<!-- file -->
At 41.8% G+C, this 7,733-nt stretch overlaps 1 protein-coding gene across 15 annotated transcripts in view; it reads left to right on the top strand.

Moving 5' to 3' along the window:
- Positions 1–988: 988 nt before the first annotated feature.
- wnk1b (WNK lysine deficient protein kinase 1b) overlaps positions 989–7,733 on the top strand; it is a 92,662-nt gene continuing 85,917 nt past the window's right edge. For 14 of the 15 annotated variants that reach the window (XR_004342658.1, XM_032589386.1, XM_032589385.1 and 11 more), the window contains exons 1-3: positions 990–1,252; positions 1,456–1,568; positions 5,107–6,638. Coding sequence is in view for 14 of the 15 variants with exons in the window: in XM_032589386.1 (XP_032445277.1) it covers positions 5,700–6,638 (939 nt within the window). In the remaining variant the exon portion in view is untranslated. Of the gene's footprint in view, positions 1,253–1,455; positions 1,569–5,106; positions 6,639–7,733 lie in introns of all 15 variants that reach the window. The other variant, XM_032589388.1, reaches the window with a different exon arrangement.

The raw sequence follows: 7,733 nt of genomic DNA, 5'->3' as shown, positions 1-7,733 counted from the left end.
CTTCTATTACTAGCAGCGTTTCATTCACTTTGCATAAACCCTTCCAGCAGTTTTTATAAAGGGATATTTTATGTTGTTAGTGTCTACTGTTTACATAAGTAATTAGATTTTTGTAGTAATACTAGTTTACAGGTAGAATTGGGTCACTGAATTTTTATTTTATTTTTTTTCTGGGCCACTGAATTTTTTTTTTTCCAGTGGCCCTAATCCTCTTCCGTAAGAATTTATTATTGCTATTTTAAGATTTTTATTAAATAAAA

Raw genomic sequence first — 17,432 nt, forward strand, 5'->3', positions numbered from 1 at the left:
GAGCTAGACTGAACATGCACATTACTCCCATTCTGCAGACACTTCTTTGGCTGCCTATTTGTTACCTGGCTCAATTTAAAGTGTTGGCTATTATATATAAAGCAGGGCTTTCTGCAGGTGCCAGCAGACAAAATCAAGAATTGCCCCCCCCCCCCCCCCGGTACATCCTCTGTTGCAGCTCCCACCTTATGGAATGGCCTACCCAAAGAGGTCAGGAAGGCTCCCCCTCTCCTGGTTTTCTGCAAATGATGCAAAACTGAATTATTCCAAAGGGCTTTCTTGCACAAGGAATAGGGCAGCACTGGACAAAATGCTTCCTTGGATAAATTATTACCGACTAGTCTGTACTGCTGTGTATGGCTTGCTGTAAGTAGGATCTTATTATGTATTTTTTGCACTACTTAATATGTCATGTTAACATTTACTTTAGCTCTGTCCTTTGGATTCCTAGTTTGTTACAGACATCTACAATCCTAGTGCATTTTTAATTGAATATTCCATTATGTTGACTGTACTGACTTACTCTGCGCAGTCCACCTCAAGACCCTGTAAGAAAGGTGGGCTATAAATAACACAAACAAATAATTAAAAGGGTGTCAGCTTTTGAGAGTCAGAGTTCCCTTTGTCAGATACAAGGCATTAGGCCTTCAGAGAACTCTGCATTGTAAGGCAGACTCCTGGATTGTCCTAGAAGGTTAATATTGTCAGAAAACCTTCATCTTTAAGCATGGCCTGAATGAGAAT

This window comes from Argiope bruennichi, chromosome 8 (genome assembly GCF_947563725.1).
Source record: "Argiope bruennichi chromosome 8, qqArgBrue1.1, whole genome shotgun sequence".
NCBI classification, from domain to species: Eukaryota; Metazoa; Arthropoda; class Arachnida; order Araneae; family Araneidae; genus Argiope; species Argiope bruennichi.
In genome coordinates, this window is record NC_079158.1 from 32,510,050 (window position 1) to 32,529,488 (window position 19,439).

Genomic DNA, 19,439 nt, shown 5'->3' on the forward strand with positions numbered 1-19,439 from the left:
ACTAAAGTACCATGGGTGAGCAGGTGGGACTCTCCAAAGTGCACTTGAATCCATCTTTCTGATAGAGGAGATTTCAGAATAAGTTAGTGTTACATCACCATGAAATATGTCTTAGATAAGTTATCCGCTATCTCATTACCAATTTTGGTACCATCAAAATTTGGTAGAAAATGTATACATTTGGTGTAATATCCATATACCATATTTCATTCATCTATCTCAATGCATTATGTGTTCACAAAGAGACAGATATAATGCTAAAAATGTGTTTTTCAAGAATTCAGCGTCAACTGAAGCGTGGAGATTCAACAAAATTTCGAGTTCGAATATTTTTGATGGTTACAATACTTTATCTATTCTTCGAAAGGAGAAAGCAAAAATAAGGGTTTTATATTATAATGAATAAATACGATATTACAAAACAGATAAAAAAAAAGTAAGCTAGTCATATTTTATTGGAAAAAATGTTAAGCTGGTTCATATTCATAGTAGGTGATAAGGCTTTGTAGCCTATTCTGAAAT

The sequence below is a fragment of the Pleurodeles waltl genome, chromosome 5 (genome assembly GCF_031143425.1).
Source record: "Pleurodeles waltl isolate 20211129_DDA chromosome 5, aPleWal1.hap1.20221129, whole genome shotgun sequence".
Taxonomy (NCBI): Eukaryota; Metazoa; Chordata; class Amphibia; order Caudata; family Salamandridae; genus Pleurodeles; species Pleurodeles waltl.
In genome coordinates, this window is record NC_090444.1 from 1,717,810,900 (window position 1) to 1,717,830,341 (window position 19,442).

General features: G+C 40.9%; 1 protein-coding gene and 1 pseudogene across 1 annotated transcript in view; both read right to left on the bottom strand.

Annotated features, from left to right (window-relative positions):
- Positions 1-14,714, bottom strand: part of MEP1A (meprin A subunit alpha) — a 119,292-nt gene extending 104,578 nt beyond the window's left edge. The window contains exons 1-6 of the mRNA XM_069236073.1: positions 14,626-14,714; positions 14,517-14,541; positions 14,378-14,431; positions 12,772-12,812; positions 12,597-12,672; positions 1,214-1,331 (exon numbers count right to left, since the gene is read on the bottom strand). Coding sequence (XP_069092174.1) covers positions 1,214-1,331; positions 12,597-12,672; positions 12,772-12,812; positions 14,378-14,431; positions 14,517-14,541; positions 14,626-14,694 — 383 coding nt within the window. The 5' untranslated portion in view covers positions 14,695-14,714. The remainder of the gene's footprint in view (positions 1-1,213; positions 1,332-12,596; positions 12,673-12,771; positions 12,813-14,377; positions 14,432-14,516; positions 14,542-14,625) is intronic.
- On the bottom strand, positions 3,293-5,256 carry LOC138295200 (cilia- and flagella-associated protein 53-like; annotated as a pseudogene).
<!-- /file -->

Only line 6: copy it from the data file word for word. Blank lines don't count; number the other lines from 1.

CTTCTATTACTAGCAGCGTTTCATTCACTTTGCATAAACCCTTCCAGCAGTTTTTATAAAGGGATATTTTATGTTGTTAGTGTCTACTGTTTACATAAGTAATTAGATTTTTGTAGTAATACTAGTTTACAGGTAGAATTGGGTCACTGAATTTTTATTTTATTTTTTTTCTGGGCCACTGAATTTTTTTTTTTCCAGTGGCCCTAATCCTCTTCCGTAAGAATTTATTATTGCTATTTTAAGATTTTTATTAAATAAAA